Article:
Laura, by Vera Caspary, is a famous crime novel that became an even more famous film noir, as well as a stage play, and haunting song. The book was originally published in 1942, and it made an instant impact. Caspary was a talented mainstream writer, whose memoirs, The Secrets of Grown-Ups, make fascinating reading. She makes it clear that she wasn't really a mystery fan, but it's noteworthy that her favourite crime writer was Cornell Woolrich, her favourite crime novel Francis Iles' Before the Fact. Suspense appealed to her, in other words, and Laura is a novel of suspense as much as it is a detective story.
When, many years ago, I first saw the film, and read the book, I enjoyed them without fully appreciating them. That was because I paid too much attention to the plot, and although the story has one excellent plot twist, Caspary's strength didn't lie in plotting. On rereading the book after having done some research into Caspary's life, I got more out of it than I did the first time around.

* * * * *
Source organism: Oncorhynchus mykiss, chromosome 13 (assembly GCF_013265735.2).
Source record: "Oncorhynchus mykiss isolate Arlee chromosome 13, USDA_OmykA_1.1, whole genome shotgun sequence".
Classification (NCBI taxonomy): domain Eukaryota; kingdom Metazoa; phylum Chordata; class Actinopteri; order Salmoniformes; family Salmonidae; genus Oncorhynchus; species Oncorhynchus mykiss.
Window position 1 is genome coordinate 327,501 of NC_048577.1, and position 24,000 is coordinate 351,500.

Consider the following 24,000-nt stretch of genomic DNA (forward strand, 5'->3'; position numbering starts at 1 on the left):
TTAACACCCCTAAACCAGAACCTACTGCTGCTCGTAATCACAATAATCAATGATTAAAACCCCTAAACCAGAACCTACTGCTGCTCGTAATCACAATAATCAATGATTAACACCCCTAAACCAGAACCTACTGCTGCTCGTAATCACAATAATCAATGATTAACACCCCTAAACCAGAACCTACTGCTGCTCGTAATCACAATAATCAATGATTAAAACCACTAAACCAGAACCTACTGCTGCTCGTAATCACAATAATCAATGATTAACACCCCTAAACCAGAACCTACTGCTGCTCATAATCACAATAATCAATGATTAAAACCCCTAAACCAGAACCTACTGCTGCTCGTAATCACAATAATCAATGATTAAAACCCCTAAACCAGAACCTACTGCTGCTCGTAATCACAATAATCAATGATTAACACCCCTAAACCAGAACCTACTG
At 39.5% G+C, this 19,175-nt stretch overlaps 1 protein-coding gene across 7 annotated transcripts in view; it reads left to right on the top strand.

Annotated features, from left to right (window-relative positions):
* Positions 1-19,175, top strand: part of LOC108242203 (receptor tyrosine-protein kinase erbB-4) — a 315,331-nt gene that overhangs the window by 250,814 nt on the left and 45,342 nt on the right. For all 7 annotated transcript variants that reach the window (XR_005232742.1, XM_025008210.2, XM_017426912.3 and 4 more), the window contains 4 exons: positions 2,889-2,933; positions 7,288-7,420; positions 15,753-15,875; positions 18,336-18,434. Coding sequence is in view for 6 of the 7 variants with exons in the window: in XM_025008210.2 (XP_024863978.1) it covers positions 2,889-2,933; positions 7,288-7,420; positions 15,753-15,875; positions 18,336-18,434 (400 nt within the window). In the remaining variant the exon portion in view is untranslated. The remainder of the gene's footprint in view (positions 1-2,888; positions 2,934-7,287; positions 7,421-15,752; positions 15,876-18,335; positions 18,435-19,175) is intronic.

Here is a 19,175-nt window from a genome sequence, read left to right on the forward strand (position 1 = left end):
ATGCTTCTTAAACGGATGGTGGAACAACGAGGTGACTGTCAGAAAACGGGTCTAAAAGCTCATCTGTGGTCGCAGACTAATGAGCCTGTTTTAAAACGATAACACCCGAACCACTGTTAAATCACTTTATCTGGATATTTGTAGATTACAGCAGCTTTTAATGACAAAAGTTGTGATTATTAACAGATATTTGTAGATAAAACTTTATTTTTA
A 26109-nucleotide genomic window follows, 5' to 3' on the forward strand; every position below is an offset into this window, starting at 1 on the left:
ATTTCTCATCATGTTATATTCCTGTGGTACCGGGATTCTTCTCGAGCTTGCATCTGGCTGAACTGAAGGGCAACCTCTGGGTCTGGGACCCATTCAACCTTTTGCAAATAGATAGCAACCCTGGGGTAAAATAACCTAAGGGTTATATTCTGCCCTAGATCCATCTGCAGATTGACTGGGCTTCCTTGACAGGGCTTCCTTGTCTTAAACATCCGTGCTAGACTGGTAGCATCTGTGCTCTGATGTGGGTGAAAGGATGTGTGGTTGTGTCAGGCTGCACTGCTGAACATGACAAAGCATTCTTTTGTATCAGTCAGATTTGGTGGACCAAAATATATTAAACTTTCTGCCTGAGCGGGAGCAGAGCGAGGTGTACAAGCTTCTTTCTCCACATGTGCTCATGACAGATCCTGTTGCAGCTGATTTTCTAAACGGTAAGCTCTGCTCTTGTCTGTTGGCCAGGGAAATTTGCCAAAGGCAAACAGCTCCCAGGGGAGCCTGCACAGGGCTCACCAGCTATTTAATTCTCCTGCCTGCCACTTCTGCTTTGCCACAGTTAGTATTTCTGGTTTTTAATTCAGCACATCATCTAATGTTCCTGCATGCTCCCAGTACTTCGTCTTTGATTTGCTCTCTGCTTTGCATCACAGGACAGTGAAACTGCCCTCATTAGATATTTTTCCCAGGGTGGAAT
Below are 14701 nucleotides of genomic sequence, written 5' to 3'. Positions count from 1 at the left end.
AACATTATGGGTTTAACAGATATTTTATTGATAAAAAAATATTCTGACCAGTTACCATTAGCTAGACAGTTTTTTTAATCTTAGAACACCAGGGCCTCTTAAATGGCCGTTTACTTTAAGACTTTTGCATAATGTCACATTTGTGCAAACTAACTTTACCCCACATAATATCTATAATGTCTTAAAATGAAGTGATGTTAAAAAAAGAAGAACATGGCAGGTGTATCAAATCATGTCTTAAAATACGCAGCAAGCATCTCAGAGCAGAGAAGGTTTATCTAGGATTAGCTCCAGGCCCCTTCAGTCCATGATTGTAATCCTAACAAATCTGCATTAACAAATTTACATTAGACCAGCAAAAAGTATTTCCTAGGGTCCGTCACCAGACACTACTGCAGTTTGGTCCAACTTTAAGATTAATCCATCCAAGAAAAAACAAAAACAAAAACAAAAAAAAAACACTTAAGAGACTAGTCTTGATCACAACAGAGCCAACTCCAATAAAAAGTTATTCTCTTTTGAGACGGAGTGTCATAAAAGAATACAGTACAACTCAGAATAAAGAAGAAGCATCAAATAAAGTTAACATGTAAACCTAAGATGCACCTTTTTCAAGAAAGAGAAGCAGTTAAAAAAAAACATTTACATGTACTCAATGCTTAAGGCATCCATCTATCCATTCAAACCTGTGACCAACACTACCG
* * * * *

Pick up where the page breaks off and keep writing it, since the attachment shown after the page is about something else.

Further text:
Mark McPherson is called in to investigate the murder of Laura Hunt, a very attractive woman who works in advertising. She is engaged to be married, and her fiance becomes a suspect. McPherson becomes intrigued by Waldo Lydecker, a rather effete older man who was close to Laura, and who is one of the narrators.
In telling her story, Caspary borrowed the narrative device favoured by Wilkie Collins - using different points of view, so as to conceal as well as reveal. It's a device which, when employed with skill (and Caspary was highly skilled), I find engrossing. I've never written a "casebook" novel, but it's something I'd certainly consider at some future date, because the form has a great deal of potential for the crime writer. It's fair to say that Caspary never surpassed Laura, but her other books are also intriguing and well-written, and I'll talk about one or two of them in the future.